Doubt is a complex play in that, at the plays end, there is no definitive and clear answer as to whether Father Flynn is guilty. The complexity of the play is also due to the allegories and connections that transcend the page, stage and screen. The list of ‘isms’ that arise from the play’s subtext and the questions we are confronted with are heavy and clear.
The play, although it is set in a Catholic school, “is not a religious play,” as director Whitehill would remind you, it does, however, through the artfulness of the playwright, use the function of the parable to introduce the audience with the very real moral issues of the 60’s and of today. The sixties birthed a revolution where the societal norms of racism and sexism in the fifties had begun to be challenged. Again, the religiosity of the play is not called into question inasmuch as is the humanity and moral questions asked and made between the relationships of the characters within it. Following are a few important thematic issues posed from the play:
Moral Obligations: Through the whirl wind of issues that arise within the play the idea of what the characters feel as though they are morally obligated to do is laid bare. Is Sister James obligated to bring to Sister Aloysius’s attention what she witnessed? Is Mrs. Muller morally obligated to protect her son from his father and the outside world? Does Father Flynn’s resignation over what happened in the rectory with Donald reflect a sense moral obligation to the church?
Racism: Donald is the only African American boy within “…a parish that serves Irish and Italian families.” Within the play Donald’s mother suggests that he might be safer within the walls of the school amid the racially charged and tumultuous outside world of 1964. Mrs. Muller says, “Things are in the air and you leave them alone if you can.” There is a lot whirling around in the air of this play. Mrs. Muller also states that Donald’s father beats him and “don’t like him.” Abuse comes in many forms and hides behind many labels.
Sexism: Sexism piggybacks racism, insofar as sexism deals with the prejudice of women and racism deals with the prejudice of a person due to the color of their skin. Humanity has grappled with prejudice and bigotry throughout the world’s history. Father Flynn’s lines– “I am not one of your truant boys,” and, “You have no right to act on your own! You are a member of a religious order. You have taken vows, obedience being one! You answer to us! You have no right to step outside of the Church!”, reflect the sexist views of the era.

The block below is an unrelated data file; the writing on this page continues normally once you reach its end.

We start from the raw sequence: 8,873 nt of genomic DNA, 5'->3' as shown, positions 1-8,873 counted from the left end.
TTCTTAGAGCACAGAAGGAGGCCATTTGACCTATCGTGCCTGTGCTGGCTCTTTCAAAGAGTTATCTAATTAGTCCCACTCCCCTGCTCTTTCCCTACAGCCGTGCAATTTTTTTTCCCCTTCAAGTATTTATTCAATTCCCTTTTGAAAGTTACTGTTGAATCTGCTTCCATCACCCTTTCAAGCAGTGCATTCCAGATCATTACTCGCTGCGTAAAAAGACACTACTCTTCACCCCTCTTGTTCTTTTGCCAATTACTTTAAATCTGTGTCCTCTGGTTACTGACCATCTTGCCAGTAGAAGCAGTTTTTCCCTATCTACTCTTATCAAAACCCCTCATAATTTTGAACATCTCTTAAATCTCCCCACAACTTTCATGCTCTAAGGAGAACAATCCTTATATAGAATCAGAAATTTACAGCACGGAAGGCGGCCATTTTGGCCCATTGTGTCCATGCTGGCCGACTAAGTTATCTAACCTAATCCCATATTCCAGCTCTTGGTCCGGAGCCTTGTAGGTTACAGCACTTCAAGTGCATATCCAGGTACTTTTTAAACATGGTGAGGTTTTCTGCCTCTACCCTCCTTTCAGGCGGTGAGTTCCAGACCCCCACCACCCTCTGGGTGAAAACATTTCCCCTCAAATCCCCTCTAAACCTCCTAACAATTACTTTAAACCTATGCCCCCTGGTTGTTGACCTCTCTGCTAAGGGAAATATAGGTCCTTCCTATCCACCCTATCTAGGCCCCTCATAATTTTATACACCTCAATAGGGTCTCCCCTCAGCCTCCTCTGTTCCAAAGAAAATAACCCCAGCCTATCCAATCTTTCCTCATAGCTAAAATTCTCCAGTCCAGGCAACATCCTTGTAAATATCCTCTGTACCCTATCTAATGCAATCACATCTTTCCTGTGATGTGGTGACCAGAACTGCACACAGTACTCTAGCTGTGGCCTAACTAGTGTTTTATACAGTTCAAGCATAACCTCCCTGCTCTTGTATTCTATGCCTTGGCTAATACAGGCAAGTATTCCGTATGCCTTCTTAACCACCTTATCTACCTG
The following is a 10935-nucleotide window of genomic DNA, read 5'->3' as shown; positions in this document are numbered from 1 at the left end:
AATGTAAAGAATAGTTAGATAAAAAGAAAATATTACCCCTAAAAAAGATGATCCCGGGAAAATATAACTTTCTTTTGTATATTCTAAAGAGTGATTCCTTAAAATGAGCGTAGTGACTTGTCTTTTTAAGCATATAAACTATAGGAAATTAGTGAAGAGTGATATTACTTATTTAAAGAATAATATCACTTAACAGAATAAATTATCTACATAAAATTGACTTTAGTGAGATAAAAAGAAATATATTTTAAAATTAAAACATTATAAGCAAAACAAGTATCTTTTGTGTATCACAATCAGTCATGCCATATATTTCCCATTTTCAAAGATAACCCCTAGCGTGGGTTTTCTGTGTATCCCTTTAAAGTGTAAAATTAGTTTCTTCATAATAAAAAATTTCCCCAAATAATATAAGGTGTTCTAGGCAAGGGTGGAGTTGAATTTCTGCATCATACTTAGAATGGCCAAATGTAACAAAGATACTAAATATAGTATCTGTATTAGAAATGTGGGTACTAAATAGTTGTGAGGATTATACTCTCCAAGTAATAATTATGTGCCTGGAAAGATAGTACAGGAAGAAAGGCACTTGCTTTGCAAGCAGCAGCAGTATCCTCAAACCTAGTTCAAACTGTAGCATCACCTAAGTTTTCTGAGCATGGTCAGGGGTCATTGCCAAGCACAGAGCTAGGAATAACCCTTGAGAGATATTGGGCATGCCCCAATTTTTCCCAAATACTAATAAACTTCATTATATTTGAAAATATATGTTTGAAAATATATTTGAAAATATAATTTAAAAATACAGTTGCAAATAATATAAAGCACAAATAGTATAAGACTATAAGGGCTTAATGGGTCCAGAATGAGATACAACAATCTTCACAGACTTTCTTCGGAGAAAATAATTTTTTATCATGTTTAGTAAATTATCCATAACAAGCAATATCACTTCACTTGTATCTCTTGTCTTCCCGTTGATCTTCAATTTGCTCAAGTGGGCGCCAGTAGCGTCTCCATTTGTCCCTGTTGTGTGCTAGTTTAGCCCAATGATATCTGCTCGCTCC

Feminism: Plays a big role within the play; Sister Aloysius does not have authority over Father Flynn. She is able to accuse him of abuse, but she has no authority to dismiss him. Living in a man’s world and not receiving the respect she may think she deserves might blind and bias her convictions against Flynn.
Authoritarianism: One conflict between Aloysius and Flynn is Aloysius’s method of teaching. Aloysius’ method borders on tyrannical, she is representative of the old way, or traditional way of teaching. How do the children receive Sister Aloysius’ method of running the school, versus Flynn’s ideas of “Progressive education and a welcoming church.”?
Forgiveness: C. S. Lewis once wrote…“To be a Christian means to forgive the inexcusable because God has forgiven the inexcusable in you.” What, if anything, is forgivable within the play? How do we forgive someone for something they have or have not done? How do we forgive ourselves and others of their own convictions?
Misandry: Sister Aloysius’s disdain for Flynn may be harbored in an underlying dislike of men due to their authority within the church and over her. When speaking with Sister James about how to handle Flynn’s supposed abuse within the church she states– “If I tell the monsignor and he is satisfied with Father Flynn’s rebuttal, the matter will be suppressed,” and “the hierarchy of the church does not permit my going to the bishop. No. Once I tell the monsignor, it’s out of my hands, I’m helpless.” And, within the line, “…Here there is no man I can go, and men run everything. We are going to have to stop him ourselves. This ‘helplessness’ and ‘men run everything’ may serve as fodder for Sister Aloysius’ convictions, it also echoes what nuns dealt with and were expected to do within the hierarchy of the church and what would soon be challenged with the proclamations of the Vatican II (more to follow with Vatican II).